Turbulent two-phase flows abound in nature and engineering applications. The complex interactions between interfaces and turbulence strongly impact the flow properties. Consequently, there is both a scientific and industrial interest to study this two-way coupling phenomenon.
The objective is to use direct numerical simulation (DNS) to better understand this two-way coupling and to develop simulation tools adapted to industrial applications. In this perspective, we seek to develop a concept for two-phase flows that would be equivalent to the single-phase Large Eddy Simulation (LES).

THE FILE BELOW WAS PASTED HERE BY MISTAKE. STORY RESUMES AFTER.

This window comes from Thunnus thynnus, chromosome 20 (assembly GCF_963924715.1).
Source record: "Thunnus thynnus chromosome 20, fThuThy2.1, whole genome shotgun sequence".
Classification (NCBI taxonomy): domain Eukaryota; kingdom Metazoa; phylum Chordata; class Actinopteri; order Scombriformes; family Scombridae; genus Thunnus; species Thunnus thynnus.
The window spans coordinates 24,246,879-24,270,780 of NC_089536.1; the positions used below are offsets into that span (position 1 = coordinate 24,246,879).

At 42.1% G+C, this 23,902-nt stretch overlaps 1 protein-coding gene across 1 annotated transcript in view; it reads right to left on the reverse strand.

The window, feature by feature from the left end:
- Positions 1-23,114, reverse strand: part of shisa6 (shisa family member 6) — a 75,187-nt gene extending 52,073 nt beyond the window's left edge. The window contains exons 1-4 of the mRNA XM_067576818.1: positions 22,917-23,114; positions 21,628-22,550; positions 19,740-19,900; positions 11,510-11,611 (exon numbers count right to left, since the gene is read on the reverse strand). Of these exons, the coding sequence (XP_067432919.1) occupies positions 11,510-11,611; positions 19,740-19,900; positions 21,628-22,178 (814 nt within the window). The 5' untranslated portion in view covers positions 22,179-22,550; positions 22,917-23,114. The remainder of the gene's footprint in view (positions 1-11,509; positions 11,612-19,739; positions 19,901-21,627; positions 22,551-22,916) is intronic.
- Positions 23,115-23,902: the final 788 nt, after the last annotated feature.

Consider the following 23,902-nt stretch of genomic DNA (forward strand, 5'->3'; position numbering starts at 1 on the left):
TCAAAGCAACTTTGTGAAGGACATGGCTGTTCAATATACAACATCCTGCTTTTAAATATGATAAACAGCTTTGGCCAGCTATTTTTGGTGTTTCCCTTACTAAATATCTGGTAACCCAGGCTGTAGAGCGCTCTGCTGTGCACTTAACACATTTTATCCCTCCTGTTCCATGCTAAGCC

In this concept, the interface geometry is fully resolved but part of the interactions between interface and turbulence is accounted for through dedicated subgrid models. The development of these models lies in particular on the analysis of a priori tests that allow to sort out the terms of the equations that require to be modeled. The most relevant of these DNS is the interaction of a strongly deformable bubble and a homogeneous isotropic turbulence (cf. image). The analysis of these results shows that it is necessary to use a modeling based on the Leonard and Germano decomposition, which provides subgrid models that integrate the two-way coupling phenomenon. An analysis based on the matched asymptotic expansion method allowed to determine the jump conditions that must be imposed at a under-resolved interface. The first results are very promising.